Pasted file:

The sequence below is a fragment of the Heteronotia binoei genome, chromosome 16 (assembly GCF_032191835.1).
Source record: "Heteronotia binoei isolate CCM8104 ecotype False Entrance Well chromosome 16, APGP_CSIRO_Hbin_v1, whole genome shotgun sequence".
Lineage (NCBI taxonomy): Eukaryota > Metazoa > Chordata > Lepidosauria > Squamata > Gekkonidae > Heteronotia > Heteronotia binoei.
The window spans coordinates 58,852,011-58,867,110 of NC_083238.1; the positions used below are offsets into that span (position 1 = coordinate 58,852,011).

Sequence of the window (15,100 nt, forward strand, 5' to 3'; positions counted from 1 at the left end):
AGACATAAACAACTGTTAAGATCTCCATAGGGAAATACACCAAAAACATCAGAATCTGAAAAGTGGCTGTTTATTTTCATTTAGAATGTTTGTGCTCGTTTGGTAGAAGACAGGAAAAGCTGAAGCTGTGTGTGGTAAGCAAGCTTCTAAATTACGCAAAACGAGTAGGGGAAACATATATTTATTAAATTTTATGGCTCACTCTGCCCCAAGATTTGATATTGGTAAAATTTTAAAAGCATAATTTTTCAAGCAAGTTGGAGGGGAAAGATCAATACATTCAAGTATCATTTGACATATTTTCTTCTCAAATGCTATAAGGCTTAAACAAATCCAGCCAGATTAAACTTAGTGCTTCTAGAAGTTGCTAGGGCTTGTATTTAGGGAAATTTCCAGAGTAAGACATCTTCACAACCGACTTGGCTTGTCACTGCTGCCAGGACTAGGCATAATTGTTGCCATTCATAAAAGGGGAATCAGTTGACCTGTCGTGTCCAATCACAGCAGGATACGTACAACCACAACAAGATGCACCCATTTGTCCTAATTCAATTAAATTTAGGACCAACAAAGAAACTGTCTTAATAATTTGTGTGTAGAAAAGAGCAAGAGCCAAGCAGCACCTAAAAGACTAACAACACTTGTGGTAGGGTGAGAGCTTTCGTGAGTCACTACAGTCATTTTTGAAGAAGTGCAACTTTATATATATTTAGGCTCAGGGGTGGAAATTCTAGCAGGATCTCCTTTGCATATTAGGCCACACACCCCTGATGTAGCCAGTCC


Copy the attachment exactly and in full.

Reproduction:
The sequence below is a fragment of the Heteronotia binoei genome, chromosome 16 (assembly GCF_032191835.1).
Source record: "Heteronotia binoei isolate CCM8104 ecotype False Entrance Well chromosome 16, APGP_CSIRO_Hbin_v1, whole genome shotgun sequence".
Lineage (NCBI taxonomy): Eukaryota > Metazoa > Chordata > Lepidosauria > Squamata > Gekkonidae > Heteronotia > Heteronotia binoei.
The window spans coordinates 58,852,011-58,867,110 of NC_083238.1; the positions used below are offsets into that span (position 1 = coordinate 58,852,011).

Sequence of the window (15,100 nt, forward strand, 5' to 3'; positions counted from 1 at the left end):
AGACATAAACAACTGTTAAGATCTCCATAGGGAAATACACCAAAAACATCAGAATCTGAAAAGTGGCTGTTTATTTTCATTTAGAATGTTTGTGCTCGTTTGGTAGAAGACAGGAAAAGCTGAAGCTGTGTGTGGTAAGCAAGCTTCTAAATTACGCAAAACGAGTAGGGGAAACATATATTTATTAAATTTTATGGCTCACTCTGCCCCAAGATTTGATATTGGTAAAATTTTAAAAGCATAATTTTTCAAGCAAGTTGGAGGGGAAAGATCAATACATTCAAGTATCATTTGACATATTTTCTTCTCAAATGCTATAAGGCTTAAACAAATCCAGCCAGATTAAACTTAGTGCTTCTAGAAGTTGCTAGGGCTTGTATTTAGGGAAATTTCCAGAGTAAGACATCTTCACAACCGACTTGGCTTGTCACTGCTGCCAGGACTAGGCATAATTGTTGCCATTCATAAAAGGGGAATCAGTTGACCTGTCGTGTCCAATCACAGCAGGATACGTACAACCACAACAAGATGCACCCATTTGTCCTAATTCAATTAAATTTAGGACCAACAAAGAAACTGTCTTAATAATTTGTGTGTAGAAAAGAGCAAGAGCCAAGCAGCACCTAAAAGACTAACAACACTTGTGGTAGGGTGAGAGCTTTCGTGAGTCACTACAGTCATTTTTGAAGAAGTGCAACTTTATATATATTTAGGCTCAGGGGTGGAAATTCTAGCAGGATCTCCTTTGCATATTAGGCCACACACCCCTGATGTAGCCAGTCC